RIAA Reported 50 Million Pirate Links to Google. The RIAA has reached a new milestone in its ongoing efforts to get pirated content removed from the Internet.
This week, the music industry group reported their 50 millionth URL to Google. Despite the search engine's swift removal policy, the RIAA sees pirated files reappearing almost immediately, calling it a ‘Groundhog Day’ for takedowns. Despite the growing availability of legal music services in many countries, record labels are facing a constant stream of pirated music. In an attempt to prevent stop these infringements, the RIAA and other music industry groups send millions of takedown notices to Internet services every month.
Most of these requests are directed at Google. News Corp Wants Google to Implement Anti-Piracy Algorithms. Following in the footsteps of the movie and music industries, media conglomerate News Corp is now going after Google over the copyright infringement issue.
Chief executive Robert Thomson urges Google to change its algorithms to demote and remove pirated content, to stop the ever increasing piracy rates. Slowly but steadily various entertainment industry groups are applying increasing pressure on Google. Previously the movie industry and record labels have highlighted that Google has a significant stake in pointing the public to pirate sites, and they are now joined by News Corp. Rupert Murdoch’s News Corporation spin-off owns various major newspapers and also has a significant stake in Foxtel, the Australian pay television network which airs the heavily pirated Game of Thrones series. News Corp. Thomson notes that Google could easily demote links to pirate sites in their search results, and eventually remove these sites altogether. Comcast, Verizon and Co. Stop Mass Piracy Lawsuits on Appeal. Comcast, Verizon, AT&T, Time Warner and Cox have successfully appealed a district court decision ordering them to reveal the identities of 1,058 subscribers accused of pirating movies via BitTorrent.
The verdict is a significant blow for the extortion-like mass-lawsuits many copyright trolls have filed in recent years. Two years ago district court Judge Beryl Howell, a former RIAA lobbyist, granted adult movie company AF Holdings the right to obtain the personal details of more than 1,000 Internet users suspected of downloading their works using BitTorrent. The verdict was a big win for the porn studio and its controversial law firm Prenda, since many other judges had previously rejected joining so many defendants in one lawsuit. The ruling would allow copyright holders to sue large groups of alleged pirates who may have never interacted, or even lived near the district they were being sued in. One of the issues at stake was that of personal jurisdiction. Are all new things a mash-up of what came before? A Q&A with Kirby Ferguson. In today’s TEDTalk, director Kirby Ferguson outlines a bold vision of creativity — that it’s not about dreaming up a new song, a new piece of art or a new form of technology in a vacuum, but instead about remixing what has come before.
In his fast-paced talk, Kirby reveals that many of our most iconic thinkers — from Henry Ford to Bob Dylan — embraced this idea of what it means to create. As we watched Kirby’s talk, a slew of questions popped to mind. What does this mean for creative people? IN CASE YOU MISSED IT: Disney Now Owns ‘Indiana Jones’ Franchise. First Kermit the Frog, then Iron Man, then Darth Vader, and now Indy.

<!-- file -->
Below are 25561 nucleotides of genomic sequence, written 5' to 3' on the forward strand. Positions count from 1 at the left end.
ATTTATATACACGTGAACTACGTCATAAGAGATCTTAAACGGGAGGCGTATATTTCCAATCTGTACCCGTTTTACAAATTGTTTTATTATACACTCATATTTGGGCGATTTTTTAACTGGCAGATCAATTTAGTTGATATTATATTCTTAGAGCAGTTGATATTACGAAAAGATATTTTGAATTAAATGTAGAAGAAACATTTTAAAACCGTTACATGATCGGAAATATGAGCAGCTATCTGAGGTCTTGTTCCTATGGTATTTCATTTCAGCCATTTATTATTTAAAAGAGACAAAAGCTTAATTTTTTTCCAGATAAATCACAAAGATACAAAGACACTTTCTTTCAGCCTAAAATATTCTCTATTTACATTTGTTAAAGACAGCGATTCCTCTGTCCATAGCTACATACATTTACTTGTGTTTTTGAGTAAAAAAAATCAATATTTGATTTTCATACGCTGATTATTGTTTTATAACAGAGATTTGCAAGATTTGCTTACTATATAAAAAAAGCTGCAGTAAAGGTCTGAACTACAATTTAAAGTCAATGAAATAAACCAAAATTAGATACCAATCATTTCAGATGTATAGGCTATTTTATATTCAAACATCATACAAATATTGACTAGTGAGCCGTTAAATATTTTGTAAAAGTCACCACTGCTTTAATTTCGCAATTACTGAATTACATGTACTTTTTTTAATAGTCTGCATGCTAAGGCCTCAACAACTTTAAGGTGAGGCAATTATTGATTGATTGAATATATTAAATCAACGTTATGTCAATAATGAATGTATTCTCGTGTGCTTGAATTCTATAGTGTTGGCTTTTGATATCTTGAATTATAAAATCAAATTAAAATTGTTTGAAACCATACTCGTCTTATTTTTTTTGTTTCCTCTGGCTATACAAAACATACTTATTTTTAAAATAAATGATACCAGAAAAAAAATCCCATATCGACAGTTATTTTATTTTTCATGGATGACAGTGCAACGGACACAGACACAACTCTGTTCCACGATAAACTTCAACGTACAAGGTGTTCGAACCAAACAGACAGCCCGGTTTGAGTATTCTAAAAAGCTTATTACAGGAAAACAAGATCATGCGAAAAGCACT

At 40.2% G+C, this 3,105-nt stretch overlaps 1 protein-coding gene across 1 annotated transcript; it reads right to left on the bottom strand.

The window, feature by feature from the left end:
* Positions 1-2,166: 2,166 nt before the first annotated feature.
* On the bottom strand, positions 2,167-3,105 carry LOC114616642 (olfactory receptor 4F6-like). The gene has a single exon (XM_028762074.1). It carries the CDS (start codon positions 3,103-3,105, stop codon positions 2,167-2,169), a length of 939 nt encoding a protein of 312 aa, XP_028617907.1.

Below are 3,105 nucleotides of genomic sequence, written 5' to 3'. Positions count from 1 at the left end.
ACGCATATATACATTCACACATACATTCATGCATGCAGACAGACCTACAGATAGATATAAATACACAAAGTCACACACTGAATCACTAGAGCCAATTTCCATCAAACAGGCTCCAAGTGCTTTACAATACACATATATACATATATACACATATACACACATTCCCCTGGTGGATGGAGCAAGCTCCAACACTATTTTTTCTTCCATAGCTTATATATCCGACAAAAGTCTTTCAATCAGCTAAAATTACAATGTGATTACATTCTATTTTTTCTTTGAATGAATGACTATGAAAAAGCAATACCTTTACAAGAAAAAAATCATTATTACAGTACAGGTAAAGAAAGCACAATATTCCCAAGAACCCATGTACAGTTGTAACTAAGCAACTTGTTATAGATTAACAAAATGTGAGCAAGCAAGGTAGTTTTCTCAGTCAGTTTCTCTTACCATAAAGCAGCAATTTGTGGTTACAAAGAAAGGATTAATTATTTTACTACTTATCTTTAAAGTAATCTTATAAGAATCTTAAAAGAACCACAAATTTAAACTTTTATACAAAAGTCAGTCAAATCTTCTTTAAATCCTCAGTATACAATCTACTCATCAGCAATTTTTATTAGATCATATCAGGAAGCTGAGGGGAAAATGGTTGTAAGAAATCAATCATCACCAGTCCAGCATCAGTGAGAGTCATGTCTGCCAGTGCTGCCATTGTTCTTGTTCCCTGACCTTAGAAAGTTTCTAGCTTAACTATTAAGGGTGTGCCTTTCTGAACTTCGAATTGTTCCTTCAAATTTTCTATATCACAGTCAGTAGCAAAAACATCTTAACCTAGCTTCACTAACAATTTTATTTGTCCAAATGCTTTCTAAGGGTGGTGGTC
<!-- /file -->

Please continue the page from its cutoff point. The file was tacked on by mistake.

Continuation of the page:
After first acquiring The Muppets, then Marvel Comics and most recently, Lucasfilm, Disney has been handed the rights of the Indiana Jones franchise from Paramount Pictures, according to Variety. Which basically means, if you’re keeping score, Disney now owns every part of your childhood. Paramount will still be in charge of the distribution for the first four “Indiana Jones” films, but now, Disney “gains distribution and marketing rights to future films, in addition to retaining the ownership rights it secured when it acquired Lucasfilm.”
Paramount will also receive financial participation regarding any future “Indiana Jones” films. The Hole in Our Collective Memory: How Copyright Made Mid-Century Books Vanish. A book published during the presidency of Chester A.
Arthur has a greater chance of being in print today than one published during the time of Reagan. Paul J. Heald Last year I wrote about some very interesting research being done by Paul J. Heald at the University of Illinois, based on software that crawled Amazon for a random selection of books. Heald has now finalized his research and the picture, though more detailed, is largely the same: "Copyright correlates significantly with the disappearance of works rather than with their availability," Heald writes. The graph above shows the simplest interpretation of the data. But this isn't a totally honest portrait of how many different books are available, because for books that are in the public domain, often many different editions exist, and the random sample is likely to overrepresent them. Heald says the picture is still "quite dramatic. " Por qué la "piratería" es beneficiosa para los músicos, y la industria discográfica no.
¿Daña la 'piratería' a las ventas de música digital? Un informe de la Comisión Europea dice que no. Un nuevo estudio del Joint Research Centre de la Comisión Europea viene a decir que la llamada 'piratería' digital de música no afecta de manera negativa a los ingresos por la venta de música digital.
Se trata de una conclusión que, aunque no es nueva, choca con los últimos datos que la industria cultural esgrime para pedir un endurecimiento de las medidas contra las descargas no autorizadas de contenidos.